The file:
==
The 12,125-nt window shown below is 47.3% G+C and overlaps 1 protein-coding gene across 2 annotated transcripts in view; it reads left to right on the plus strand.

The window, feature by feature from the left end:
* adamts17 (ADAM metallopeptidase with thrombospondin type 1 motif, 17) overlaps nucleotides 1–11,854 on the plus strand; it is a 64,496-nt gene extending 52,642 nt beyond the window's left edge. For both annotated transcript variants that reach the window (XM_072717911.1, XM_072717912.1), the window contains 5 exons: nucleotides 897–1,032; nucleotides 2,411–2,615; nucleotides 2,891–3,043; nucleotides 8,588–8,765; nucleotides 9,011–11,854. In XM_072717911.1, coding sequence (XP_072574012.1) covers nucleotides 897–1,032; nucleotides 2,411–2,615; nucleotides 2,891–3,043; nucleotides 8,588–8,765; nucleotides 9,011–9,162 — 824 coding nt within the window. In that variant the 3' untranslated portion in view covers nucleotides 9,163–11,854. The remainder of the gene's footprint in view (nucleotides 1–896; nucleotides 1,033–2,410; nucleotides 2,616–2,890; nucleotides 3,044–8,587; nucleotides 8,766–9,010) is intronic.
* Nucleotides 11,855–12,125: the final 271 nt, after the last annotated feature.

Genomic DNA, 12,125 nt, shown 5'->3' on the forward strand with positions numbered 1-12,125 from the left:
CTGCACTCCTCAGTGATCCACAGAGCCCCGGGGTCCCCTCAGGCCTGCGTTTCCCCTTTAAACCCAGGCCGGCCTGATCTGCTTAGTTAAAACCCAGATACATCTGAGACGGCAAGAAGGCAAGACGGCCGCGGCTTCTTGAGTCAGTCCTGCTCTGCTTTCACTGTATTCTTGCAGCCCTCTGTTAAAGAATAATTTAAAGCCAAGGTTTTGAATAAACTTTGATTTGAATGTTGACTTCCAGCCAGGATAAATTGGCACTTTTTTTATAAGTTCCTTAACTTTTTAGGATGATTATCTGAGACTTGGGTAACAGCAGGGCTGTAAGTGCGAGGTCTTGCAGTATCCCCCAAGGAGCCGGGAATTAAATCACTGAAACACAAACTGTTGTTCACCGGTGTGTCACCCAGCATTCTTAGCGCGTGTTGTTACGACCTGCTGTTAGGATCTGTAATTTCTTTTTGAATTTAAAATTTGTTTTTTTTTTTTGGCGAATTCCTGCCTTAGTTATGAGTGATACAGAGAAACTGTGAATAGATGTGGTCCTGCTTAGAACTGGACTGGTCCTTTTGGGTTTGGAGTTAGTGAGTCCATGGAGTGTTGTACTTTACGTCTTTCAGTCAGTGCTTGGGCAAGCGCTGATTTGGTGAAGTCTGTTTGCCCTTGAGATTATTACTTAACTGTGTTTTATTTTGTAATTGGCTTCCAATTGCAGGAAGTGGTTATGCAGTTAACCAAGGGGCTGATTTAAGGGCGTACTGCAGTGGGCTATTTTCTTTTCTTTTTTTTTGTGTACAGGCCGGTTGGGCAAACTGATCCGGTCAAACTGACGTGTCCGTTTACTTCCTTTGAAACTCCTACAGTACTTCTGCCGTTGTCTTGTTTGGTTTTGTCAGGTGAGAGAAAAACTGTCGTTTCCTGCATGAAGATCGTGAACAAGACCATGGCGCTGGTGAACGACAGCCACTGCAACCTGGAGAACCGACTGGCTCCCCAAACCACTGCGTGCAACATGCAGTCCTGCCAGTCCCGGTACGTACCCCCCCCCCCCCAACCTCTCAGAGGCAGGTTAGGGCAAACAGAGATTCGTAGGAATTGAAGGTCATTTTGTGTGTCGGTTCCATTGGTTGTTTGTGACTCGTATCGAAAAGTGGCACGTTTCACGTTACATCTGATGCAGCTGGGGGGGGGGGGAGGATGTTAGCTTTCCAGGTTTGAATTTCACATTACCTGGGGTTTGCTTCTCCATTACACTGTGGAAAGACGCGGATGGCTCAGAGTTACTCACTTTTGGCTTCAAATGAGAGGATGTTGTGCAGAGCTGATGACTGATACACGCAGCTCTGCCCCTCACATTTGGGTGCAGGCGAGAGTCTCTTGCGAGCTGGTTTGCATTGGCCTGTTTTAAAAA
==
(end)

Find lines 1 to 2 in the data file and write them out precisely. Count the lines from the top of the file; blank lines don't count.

The 12,125-nt window shown below is 47.3% G+C and overlaps 1 protein-coding gene across 2 annotated transcripts in view; it reads left to right on the plus strand.

The window, feature by feature from the left end: